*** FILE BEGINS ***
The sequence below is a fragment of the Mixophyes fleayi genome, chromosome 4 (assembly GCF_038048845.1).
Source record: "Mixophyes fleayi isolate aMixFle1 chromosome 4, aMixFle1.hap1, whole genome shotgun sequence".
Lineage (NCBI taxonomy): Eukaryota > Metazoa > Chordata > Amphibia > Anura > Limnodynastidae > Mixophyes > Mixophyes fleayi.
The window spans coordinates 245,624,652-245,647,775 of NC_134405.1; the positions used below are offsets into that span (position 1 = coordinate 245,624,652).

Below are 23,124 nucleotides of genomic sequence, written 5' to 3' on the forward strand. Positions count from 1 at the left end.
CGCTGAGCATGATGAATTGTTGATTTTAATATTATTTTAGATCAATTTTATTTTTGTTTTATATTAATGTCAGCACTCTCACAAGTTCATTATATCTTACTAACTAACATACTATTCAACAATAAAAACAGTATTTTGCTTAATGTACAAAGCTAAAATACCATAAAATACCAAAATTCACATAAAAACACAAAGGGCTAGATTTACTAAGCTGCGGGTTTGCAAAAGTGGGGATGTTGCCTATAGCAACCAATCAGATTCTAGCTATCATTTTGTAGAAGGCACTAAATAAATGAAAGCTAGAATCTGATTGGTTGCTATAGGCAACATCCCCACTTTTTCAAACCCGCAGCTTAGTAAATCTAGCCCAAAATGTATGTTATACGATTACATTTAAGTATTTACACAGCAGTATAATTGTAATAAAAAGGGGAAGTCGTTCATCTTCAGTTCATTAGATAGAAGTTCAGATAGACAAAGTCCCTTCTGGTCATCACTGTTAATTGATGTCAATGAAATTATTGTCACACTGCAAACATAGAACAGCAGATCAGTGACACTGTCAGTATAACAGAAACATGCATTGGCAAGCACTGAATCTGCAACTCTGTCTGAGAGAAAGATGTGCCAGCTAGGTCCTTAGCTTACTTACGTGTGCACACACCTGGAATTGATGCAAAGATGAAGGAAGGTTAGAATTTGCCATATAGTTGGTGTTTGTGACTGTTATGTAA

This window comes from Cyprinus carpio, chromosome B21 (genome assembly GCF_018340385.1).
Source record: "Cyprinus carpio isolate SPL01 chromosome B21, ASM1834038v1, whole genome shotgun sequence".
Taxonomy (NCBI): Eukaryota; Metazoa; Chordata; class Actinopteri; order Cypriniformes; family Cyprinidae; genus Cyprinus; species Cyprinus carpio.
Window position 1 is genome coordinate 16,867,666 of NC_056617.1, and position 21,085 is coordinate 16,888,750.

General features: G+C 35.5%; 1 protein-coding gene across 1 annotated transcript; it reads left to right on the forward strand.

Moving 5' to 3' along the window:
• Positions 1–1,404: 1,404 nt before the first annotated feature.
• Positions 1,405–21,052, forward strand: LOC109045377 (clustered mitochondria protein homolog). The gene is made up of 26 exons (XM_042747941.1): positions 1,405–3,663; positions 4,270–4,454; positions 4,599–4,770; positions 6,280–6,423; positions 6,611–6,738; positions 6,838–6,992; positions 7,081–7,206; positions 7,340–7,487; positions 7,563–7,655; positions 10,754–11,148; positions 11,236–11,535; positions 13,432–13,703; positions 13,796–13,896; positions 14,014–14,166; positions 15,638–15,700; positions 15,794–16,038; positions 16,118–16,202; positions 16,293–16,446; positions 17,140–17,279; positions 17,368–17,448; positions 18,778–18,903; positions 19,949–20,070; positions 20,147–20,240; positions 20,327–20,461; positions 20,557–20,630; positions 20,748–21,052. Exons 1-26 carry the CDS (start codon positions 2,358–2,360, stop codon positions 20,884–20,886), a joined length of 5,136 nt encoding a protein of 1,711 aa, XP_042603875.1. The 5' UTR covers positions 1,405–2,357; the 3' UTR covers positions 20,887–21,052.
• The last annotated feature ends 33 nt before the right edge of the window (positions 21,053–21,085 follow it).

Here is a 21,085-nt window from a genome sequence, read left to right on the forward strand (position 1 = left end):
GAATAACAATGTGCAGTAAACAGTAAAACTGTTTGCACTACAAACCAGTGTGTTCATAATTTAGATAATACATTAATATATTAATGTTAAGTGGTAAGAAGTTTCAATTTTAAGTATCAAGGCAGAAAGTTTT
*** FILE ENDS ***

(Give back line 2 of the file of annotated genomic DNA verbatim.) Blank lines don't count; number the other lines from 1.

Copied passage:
Source record: "Mixophyes fleayi isolate aMixFle1 chromosome 4, aMixFle1.hap1, whole genome shotgun sequence".